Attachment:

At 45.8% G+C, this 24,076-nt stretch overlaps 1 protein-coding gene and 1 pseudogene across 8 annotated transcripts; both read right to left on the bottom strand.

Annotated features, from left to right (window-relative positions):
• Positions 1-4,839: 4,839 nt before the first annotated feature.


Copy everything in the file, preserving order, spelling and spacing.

At 45.8% G+C, this 24,076-nt stretch overlaps 1 protein-coding gene and 1 pseudogene across 8 annotated transcripts; both read right to left on the bottom strand.

Annotated features, from left to right (window-relative positions):
• Positions 1-4,839: 4,839 nt before the first annotated feature.